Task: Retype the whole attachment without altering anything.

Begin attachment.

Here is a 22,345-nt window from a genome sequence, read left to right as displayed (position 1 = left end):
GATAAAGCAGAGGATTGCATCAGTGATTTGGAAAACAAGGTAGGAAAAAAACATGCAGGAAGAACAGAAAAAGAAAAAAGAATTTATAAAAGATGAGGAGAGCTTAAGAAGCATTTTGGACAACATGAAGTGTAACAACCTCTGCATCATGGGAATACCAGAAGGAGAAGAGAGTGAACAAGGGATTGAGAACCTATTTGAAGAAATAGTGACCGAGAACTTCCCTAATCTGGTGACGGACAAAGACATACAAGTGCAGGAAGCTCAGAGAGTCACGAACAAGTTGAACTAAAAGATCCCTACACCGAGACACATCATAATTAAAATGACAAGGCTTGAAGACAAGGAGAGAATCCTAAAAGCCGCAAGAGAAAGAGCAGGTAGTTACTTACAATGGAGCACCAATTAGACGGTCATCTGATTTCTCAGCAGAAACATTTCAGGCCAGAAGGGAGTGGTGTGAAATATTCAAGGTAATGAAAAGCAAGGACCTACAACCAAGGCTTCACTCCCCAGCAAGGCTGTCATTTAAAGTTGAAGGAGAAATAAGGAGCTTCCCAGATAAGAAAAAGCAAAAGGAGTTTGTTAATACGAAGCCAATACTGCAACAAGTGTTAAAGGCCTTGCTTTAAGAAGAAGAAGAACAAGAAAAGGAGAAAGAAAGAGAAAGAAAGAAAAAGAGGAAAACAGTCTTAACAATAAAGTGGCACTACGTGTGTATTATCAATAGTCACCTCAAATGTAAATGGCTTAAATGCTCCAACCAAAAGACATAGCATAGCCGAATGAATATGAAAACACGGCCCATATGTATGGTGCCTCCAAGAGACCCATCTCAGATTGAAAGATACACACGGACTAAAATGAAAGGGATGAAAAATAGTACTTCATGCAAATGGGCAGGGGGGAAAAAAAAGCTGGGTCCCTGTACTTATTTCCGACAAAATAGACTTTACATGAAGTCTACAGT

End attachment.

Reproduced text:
Here is a 22,345-nt window from a genome sequence, read left to right as displayed (position 1 = left end):
GATAAAGCAGAGGATTGCATCAGTGATTTGGAAAACAAGGTAGGAAAAAAACATGCAGGAAGAACAGAAAAAGAAAAAAGAATTTATAAAAGATGAGGAGAGCTTAAGAAGCATTTTGGACAACATGAAGTGTAACAACCTCTGCATCATGGGAATACCAGAAGGAGAAGAGAGTGAACAAGGGATTGAGAACCTATTTGAAGAAATAGTGACCGAGAACTTCCCTAATCTGGTGACGGACAAAGACATACAAGTGCAGGAAGCTCAGAGAGTCACGAACAAGTTGAACTAAAAGATCCCTACACCGAGACACATCATAATTAAAATGACAAGGCTTGAAGACAAGGAGAGAATCCTAAAAGCCGCAAGAGAAAGAGCAGGTAGTTACTTACAATGGAGCACCAATTAGACGGTCATCTGATTTCTCAGCAGAAACATTTCAGGCCAGAAGGGAGTGGTGTGAAATATTCAAGGTAATGAAAAGCAAGGACCTACAACCAAGGCTTCACTCCCCAGCAAGGCTGTCATTTAAAGTTGAAGGAGAAATAAGGAGCTTCCCAGATAAGAAAAAGCAAAAGGAGTTTGTTAATACGAAGCCAATACTGCAACAAGTGTTAAAGGCCTTGCTTTAAGAAGAAGAAGAACAAGAAAAGGAGAAAGAAAGAGAAAGAAAGAAAAAGAGGAAAACAGTCTTAACAATAAAGTGGCACTACGTGTGTATTATCAATAGTCACCTCAAATGTAAATGGCTTAAATGCTCCAACCAAAAGACATAGCATAGCCGAATGAATATGAAAACACGGCCCATATGTATGGTGCCTCCAAGAGACCCATCTCAGATTGAAAGATACACACGGACTAAAATGAAAGGGATGAAAAATAGTACTTCATGCAAATGGGCAGGGGGGAAAAAAAAGCTGGGTCCCTGTACTTATTTCCGACAAAATAGACTTTACATGAAGTCTACAGT